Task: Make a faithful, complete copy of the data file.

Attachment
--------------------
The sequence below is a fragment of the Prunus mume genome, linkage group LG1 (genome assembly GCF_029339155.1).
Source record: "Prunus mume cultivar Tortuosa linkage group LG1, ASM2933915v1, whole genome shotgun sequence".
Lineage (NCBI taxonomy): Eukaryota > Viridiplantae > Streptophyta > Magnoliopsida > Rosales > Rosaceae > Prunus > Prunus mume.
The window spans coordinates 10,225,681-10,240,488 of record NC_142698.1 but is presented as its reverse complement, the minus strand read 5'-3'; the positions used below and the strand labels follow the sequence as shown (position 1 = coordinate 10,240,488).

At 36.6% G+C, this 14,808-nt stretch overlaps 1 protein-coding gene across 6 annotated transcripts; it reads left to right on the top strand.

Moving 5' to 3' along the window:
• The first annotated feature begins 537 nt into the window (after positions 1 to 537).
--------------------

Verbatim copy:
The sequence below is a fragment of the Prunus mume genome, linkage group LG1 (genome assembly GCF_029339155.1).
Source record: "Prunus mume cultivar Tortuosa linkage group LG1, ASM2933915v1, whole genome shotgun sequence".
Lineage (NCBI taxonomy): Eukaryota > Viridiplantae > Streptophyta > Magnoliopsida > Rosales > Rosaceae > Prunus > Prunus mume.
The window spans coordinates 10,225,681-10,240,488 of record NC_142698.1 but is presented as its reverse complement, the minus strand read 5'-3'; the positions used below and the strand labels follow the sequence as shown (position 1 = coordinate 10,240,488).

At 36.6% G+C, this 14,808-nt stretch overlaps 1 protein-coding gene across 6 annotated transcripts; it reads left to right on the top strand.

Moving 5' to 3' along the window:
• The first annotated feature begins 537 nt into the window (after positions 1 to 537).